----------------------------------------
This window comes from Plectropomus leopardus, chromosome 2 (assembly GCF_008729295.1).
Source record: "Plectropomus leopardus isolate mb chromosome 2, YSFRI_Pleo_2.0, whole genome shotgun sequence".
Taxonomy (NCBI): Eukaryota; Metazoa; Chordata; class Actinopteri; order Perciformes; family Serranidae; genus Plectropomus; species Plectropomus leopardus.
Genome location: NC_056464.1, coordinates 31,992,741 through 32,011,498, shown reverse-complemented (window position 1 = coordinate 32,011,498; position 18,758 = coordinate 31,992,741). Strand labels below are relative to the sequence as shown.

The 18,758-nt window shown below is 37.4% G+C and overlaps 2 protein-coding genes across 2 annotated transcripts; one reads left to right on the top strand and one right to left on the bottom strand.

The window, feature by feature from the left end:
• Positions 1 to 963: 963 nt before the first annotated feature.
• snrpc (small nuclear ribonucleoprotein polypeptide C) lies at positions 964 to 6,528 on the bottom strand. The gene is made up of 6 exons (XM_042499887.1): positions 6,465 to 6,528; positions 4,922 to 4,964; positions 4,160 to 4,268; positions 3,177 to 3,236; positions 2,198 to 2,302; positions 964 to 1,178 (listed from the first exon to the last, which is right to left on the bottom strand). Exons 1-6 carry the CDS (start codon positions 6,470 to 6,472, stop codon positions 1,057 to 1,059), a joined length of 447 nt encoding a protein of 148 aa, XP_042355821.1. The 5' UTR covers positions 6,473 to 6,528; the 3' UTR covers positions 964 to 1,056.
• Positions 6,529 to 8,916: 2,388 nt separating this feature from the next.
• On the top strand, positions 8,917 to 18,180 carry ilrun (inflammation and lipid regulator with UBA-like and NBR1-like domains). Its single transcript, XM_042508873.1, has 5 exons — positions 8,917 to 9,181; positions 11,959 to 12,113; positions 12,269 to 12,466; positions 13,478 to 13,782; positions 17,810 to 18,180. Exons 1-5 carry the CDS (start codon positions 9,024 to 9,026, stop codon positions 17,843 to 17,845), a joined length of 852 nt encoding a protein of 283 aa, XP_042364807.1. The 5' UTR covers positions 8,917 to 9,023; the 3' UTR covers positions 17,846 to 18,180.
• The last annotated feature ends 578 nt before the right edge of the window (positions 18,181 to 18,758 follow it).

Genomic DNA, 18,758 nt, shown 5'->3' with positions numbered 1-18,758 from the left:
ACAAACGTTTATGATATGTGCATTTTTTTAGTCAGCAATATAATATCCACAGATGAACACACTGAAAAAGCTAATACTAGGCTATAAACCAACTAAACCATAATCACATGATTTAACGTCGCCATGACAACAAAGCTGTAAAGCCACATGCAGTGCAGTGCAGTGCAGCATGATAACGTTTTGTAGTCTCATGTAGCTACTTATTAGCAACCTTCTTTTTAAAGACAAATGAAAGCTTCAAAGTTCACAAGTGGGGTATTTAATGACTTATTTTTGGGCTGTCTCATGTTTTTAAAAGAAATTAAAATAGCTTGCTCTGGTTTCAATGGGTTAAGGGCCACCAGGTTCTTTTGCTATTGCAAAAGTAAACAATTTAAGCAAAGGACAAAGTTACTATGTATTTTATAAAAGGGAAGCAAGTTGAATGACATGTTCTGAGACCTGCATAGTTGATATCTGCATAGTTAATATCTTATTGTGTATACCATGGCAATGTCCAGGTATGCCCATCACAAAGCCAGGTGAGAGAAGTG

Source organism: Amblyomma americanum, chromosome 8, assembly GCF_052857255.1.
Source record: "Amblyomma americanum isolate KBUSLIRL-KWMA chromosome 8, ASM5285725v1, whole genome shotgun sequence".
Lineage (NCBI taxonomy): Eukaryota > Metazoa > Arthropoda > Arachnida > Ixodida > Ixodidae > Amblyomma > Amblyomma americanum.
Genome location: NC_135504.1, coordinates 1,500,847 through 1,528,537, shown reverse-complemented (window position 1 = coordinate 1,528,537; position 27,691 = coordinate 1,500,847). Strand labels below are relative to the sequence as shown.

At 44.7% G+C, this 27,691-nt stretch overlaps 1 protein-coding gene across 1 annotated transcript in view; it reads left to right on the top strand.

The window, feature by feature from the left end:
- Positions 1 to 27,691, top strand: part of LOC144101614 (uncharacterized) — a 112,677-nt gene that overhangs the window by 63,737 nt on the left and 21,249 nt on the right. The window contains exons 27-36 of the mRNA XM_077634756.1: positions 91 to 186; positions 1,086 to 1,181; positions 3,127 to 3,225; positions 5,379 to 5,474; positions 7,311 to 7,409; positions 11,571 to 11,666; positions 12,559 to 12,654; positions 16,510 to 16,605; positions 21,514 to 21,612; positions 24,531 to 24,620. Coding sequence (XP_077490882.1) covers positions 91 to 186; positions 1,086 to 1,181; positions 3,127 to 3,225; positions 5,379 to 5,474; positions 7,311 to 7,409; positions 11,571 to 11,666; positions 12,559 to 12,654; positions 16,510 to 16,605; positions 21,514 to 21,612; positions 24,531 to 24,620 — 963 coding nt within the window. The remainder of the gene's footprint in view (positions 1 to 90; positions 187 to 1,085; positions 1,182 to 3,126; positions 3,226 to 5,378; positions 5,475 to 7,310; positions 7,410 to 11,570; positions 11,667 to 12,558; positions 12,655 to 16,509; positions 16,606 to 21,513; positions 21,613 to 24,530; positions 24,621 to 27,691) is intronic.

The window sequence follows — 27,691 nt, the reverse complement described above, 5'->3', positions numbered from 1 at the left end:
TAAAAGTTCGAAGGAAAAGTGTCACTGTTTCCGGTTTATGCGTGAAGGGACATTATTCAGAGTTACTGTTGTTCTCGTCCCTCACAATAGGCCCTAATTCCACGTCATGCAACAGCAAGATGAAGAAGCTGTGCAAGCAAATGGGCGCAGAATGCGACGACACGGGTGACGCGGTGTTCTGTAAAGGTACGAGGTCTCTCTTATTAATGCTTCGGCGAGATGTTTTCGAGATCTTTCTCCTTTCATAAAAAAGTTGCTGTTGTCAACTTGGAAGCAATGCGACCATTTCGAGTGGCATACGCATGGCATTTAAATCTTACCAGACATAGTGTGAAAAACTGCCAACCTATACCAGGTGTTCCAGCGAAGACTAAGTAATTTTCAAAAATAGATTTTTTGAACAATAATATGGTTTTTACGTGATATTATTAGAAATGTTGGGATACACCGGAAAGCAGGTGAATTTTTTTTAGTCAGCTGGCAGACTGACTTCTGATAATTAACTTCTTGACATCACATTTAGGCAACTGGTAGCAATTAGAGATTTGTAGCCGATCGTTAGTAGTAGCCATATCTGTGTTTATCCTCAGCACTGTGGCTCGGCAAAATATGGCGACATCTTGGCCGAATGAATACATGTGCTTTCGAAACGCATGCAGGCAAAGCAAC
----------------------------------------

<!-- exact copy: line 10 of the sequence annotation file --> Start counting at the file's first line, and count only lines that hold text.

• On the top strand, positions 8,917 to 18,180 carry ilrun (inflammation and lipid regulator with UBA-like and NBR1-like domains). Its single transcript, XM_042508873.1, has 5 exons — positions 8,917 to 9,181; positions 11,959 to 12,113; positions 12,269 to 12,466; positions 13,478 to 13,782; positions 17,810 to 18,180. Exons 1-5 carry the CDS (start codon positions 9,024 to 9,026, stop codon positions 17,843 to 17,845), a joined length of 852 nt encoding a protein of 283 aa, XP_042364807.1. The 5' UTR covers positions 8,917 to 9,023; the 3' UTR covers positions 17,846 to 18,180.